mute records | lp/cd/i stumm369 | 28/07/2014
2012’s Roman Roads IV – XI by Land Observations (aka James Brooks) was among this reviewer’s favourite albums of that year. Having spent a pleasant hour or so wandering round James Brooks’s exhibition The Information Exchange at the Domo Baal gallery in London that same year, Brooks’s compositional approach, like his approach to his artworks, was much clearer to me than if I’d just listened to the album; the works on display at his show were intricately layered, imaginatively conceptual and yet somehow deceptively simple, precisely the same as the music offered up for scrutiny on Roman Roads IV – XI. Later still, at an intimate show at London’s Rough Trade East, I was able to see the artist at work as he faithfully reproduced the album’s layers and textures live on the venue’s tiny stage using only a guitar and a bank of pedals. To suggest he was focused would be an understatement.
For this follow up, Brooks once again returns to the layered networks of melody, rhythm and rich textures of the first album, only this time the conceptual departure point is rather more, well, grand.
At EPCOT’s Spaceship Earth attraction, the narrative from Dame Judi Dench describes the original, pioneering roads built across their empire by the Romans as ‘the first information superhighway’, a web of interconnecting routes that revolutionised the transportation of troops, cargo and messages. Just as with today’s internet, it wasn’t long before the application of those roads became something that allowed for altogether more leisurely pursuits – namely travel for recreational purposes, usually by the wealthier citizens who could afford to do so.
Brooks’s second Land Observations album takes its inspiration from the Grand Tour, which saw rich 18th Century university graduates schlepping off to Africa and Europe to experience Old World culture and broaden their horizons. (Quite how this changed from being a wealthy pursuit to the pre-university ‘gap year’ beloved of impoverished students heading out to Thailand with nothing but a few baht, a rucksack and a supply of Rizlas is beyond me.) Thus The Grand Tour, taking in everything from the streets of Vienna and the mountains of Switzerland, is a generally more austere album than its predecessor, less urgent perhaps, more languid, evoking the lazy, unhurried passage of the environment from a carriage window rather than the firm, resolute industrious progress suggested by Roman Roads.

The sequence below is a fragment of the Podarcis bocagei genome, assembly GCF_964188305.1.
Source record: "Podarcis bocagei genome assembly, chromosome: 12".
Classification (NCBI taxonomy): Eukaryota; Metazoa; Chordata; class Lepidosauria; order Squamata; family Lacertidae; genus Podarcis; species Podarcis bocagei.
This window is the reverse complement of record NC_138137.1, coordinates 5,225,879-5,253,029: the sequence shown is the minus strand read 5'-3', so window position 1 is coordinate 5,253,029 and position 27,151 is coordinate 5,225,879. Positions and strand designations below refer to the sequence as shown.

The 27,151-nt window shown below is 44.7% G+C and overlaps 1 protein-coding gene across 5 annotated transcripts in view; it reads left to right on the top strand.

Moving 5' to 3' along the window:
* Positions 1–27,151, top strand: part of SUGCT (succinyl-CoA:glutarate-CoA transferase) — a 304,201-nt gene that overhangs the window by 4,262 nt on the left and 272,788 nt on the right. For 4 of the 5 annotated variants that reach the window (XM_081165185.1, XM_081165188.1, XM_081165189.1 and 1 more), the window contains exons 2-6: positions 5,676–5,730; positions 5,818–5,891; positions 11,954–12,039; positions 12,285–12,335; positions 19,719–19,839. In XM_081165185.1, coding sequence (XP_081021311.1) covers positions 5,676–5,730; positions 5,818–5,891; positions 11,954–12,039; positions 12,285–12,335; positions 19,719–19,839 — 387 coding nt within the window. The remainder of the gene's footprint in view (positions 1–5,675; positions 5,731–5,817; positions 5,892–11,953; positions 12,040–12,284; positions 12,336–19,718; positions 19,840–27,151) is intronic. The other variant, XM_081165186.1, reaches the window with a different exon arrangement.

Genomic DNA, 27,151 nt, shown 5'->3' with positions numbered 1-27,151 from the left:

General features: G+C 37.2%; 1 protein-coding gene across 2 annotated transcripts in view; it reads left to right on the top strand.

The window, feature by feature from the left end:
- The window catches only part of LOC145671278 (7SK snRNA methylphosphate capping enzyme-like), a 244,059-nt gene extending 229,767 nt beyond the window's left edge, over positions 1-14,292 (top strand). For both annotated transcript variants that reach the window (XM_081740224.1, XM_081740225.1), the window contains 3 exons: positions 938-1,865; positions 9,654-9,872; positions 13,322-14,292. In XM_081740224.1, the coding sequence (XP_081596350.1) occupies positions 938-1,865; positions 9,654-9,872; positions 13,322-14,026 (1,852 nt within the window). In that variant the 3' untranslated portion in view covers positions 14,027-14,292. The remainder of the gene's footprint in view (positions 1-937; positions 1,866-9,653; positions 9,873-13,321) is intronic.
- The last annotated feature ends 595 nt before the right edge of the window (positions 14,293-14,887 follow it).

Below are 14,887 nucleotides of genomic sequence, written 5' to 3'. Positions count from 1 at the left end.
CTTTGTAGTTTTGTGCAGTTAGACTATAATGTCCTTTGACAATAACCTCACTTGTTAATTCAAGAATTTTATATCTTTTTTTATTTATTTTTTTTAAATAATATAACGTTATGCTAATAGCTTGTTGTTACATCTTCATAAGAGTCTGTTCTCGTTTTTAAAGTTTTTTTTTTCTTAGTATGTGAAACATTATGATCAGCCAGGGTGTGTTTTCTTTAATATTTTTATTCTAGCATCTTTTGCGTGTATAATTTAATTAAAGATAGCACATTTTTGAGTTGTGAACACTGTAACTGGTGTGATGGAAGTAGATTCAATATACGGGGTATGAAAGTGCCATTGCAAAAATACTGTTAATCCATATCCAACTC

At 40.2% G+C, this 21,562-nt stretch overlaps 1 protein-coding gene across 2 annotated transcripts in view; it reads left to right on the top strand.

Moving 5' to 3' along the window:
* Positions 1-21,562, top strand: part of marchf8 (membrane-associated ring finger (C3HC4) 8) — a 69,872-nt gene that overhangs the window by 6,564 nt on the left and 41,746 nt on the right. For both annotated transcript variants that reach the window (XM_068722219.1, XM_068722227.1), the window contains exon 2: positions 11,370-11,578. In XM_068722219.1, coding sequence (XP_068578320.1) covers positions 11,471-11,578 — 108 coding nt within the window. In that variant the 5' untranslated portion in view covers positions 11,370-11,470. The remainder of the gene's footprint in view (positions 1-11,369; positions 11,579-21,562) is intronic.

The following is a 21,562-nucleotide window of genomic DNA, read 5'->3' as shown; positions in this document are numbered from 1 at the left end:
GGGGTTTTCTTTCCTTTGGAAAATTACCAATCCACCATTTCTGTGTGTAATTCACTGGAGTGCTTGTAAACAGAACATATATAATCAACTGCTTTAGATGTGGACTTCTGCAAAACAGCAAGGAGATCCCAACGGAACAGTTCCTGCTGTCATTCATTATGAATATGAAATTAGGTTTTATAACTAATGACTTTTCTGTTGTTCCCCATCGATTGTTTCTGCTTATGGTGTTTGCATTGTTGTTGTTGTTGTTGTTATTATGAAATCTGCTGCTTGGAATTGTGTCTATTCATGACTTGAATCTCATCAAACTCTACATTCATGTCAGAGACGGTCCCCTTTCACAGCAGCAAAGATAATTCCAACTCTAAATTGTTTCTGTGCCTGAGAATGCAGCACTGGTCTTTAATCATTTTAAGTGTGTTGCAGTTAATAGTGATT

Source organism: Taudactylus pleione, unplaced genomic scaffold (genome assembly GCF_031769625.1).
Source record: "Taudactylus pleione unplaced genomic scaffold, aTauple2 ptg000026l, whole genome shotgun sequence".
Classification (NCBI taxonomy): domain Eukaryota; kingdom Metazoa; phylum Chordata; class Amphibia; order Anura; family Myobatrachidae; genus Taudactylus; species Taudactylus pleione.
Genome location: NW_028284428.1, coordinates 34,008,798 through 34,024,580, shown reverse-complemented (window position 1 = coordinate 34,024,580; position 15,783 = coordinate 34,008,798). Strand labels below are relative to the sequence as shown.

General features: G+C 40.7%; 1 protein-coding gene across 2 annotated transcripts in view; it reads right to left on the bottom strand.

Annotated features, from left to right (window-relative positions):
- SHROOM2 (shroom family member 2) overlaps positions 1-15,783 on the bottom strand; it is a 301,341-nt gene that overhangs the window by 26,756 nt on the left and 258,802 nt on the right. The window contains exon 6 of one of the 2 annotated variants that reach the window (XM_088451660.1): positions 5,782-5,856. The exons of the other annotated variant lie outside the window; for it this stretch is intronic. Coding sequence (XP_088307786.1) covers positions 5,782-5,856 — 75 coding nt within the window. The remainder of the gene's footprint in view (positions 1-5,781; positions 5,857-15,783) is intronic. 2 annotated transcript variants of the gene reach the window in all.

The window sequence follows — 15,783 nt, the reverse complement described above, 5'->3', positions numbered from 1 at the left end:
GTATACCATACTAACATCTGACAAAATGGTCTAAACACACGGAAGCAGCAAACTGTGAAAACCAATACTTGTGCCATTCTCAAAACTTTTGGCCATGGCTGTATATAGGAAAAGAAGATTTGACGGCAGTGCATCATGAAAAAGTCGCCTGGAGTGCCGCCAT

Though his raw materials are of the stringed variety, there is something distinctly ‘electronic’ about James Brooks’s music, a Kraftwerkian simplicity and starkness perhaps. On the faster tracks, the ghost of Neu! and sundry other German bands can be heard in his long-form, repetitious guitar melodies, while the textures evoke the ideas of Robert Fripp only with more structure and less inherent Progishness. The opening bars of ‘The Brenner Pass’ even have an almost bluesy, early rock ‘n’ roll dimension, and for a brief moment you expect a jazzy beat to creep in; but Brooks is far too clever for that. Through the continual layering, these tracks are adept at giving the impression of height and depth, as well as the wide-screen expanse of open landscapes. That’s a significant sleight of hand on the part of Brooks, and one that would be easy to overlook.
In context, Brooks calling himself Land Observations for what is hopefully becoming a series of such albums, is utterly appropriate, all told.
1. On Leaving The Kingdom For The Well-Tempered Continent
2. Flatlands And The Flemish Roads
3. From The Heights Of The Simplon Pass
4. Nice To Turin
5. Ode To Viennese Streets
6. The Brenner Pass
7. Walking The Warm Colonnades
8. Return To Ravenna
(c) 2014 Mat Smith / Documentary Evidence